"Sugar and pepper"

Translation:설탕과 후추

September 15, 2017

6 Comments


https://www.duolingo.com/profile/LiKenun

What happened to the 소금?

September 15, 2017

https://www.duolingo.com/profile/Michael53556

Is pepper not 고추?

September 29, 2017

https://www.duolingo.com/profile/UltimetaSy

고추 = chili pepper 후추 = ground pepper

October 9, 2017

https://www.duolingo.com/profile/rwnash

고추 is chili pepper. 후추 is pepper from peppercorns. I think.

December 20, 2017

https://www.duolingo.com/profile/tnW73

Generally, in Korea, 후추 means 'black pepper powder' rather than the peppercorns themselves.

July 13, 2019

https://www.duolingo.com/profile/PeaceAndWar208

설탕=雪糖

雪 (눈 설): snow

糖 (엿 설): candy

so sugar in Korean (possibly also in Old Chinese) is literally "snow candy", i.e. snow like substance (because it is in powder form and white) that is candy. But why not just say candy (탕)? You see, in Chinese (and therefore in Sino-Korean words), there are too many homophones, so they need two characters to make the meaning less ambiguous.

Now, pepper:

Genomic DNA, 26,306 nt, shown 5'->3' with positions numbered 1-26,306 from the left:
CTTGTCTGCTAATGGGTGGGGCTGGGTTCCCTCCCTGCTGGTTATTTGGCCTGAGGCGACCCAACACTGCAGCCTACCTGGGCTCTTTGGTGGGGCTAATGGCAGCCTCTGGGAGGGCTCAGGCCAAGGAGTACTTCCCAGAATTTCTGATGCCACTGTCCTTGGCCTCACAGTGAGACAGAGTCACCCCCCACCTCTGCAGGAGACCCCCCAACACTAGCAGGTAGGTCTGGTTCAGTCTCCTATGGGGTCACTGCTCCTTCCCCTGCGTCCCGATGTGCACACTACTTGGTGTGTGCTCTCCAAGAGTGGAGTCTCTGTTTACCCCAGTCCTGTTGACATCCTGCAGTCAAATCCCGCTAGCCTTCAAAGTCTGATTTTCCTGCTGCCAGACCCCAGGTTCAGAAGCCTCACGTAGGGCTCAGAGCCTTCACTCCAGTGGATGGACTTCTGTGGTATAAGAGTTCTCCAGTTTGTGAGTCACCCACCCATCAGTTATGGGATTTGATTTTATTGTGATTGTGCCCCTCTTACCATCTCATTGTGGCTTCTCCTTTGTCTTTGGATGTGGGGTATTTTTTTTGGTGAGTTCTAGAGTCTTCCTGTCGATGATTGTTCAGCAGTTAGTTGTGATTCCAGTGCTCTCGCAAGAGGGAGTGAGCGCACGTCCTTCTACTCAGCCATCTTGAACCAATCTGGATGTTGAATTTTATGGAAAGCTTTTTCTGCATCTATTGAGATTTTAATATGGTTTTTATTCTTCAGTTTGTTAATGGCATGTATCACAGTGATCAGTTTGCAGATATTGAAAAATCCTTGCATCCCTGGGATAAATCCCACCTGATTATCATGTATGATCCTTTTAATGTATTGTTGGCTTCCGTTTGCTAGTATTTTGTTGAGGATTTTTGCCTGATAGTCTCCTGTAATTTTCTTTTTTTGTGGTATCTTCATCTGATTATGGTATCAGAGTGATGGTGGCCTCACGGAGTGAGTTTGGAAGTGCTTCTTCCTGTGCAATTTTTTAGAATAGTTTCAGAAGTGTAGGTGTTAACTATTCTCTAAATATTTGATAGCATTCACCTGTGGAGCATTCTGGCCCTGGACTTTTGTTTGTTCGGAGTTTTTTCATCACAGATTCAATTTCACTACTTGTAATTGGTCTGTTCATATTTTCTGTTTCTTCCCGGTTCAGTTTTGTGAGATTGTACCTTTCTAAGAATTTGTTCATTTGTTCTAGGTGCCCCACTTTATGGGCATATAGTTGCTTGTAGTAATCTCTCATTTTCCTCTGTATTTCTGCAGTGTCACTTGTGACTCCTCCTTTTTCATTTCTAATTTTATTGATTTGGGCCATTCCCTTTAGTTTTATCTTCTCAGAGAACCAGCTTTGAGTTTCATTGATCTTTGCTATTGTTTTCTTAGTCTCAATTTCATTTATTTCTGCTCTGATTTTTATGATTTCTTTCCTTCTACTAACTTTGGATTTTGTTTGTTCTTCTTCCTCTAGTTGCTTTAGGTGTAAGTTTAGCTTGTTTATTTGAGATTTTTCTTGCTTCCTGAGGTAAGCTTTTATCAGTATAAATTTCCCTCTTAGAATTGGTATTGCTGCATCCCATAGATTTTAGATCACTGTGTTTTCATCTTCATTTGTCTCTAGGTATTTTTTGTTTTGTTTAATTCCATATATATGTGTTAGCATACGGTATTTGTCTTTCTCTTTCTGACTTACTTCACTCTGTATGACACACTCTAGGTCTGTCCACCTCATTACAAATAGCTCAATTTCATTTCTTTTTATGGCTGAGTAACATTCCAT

호추=胡椒

胡 (턱밑살 호): recklessly, foolishly, wildly

椒 (산초나무 초): pepper, spices

What is interesting though, is that this second character seems to be referenced to as "초" in the dictionary.

Actually, I just looked at another dictionary written in Korean and it says that "호추" is actually a typo of "호초". Note that the second character here is "초", not "추".

So, anyway, since the separate definitions of the characters don't make sense together, I did some research and it seems "wild" here implies "foreign", since it (black pepper) wasn't native to China and had to be imported.

So that's it, black pepper in Korean has its roots way back from the time of Old Chinese, literally meaning "foreign pepper" or "pepper that is foreign to China".

Phew, that was a long one...

May 28, 2019
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